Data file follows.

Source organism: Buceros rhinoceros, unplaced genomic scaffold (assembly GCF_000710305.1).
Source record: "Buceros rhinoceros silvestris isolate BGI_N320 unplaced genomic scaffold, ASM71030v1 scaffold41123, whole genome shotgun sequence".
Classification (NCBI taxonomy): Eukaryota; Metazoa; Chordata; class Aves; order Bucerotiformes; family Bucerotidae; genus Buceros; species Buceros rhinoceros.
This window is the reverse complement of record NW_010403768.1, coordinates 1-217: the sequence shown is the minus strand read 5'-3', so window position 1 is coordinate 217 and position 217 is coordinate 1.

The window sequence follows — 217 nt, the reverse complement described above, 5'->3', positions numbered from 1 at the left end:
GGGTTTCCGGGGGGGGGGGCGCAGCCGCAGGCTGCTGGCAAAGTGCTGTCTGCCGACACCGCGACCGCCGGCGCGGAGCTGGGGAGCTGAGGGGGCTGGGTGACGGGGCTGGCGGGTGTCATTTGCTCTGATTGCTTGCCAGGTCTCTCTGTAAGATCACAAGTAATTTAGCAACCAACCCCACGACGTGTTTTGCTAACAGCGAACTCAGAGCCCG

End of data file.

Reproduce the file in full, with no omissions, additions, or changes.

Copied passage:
Source organism: Buceros rhinoceros, unplaced genomic scaffold (assembly GCF_000710305.1).
Source record: "Buceros rhinoceros silvestris isolate BGI_N320 unplaced genomic scaffold, ASM71030v1 scaffold41123, whole genome shotgun sequence".
Classification (NCBI taxonomy): Eukaryota; Metazoa; Chordata; class Aves; order Bucerotiformes; family Bucerotidae; genus Buceros; species Buceros rhinoceros.
This window is the reverse complement of record NW_010403768.1, coordinates 1-217: the sequence shown is the minus strand read 5'-3', so window position 1 is coordinate 217 and position 217 is coordinate 1.

The window sequence follows — 217 nt, the reverse complement described above, 5'->3', positions numbered from 1 at the left end:
GGGTTTCCGGGGGGGGGGGCGCAGCCGCAGGCTGCTGGCAAAGTGCTGTCTGCCGACACCGCGACCGCCGGCGCGGAGCTGGGGAGCTGAGGGGGCTGGGTGACGGGGCTGGCGGGTGTCATTTGCTCTGATTGCTTGCCAGGTCTCTCTGTAAGATCACAAGTAATTTAGCAACCAACCCCACGACGTGTTTTGCTAACAGCGAACTCAGAGCCCG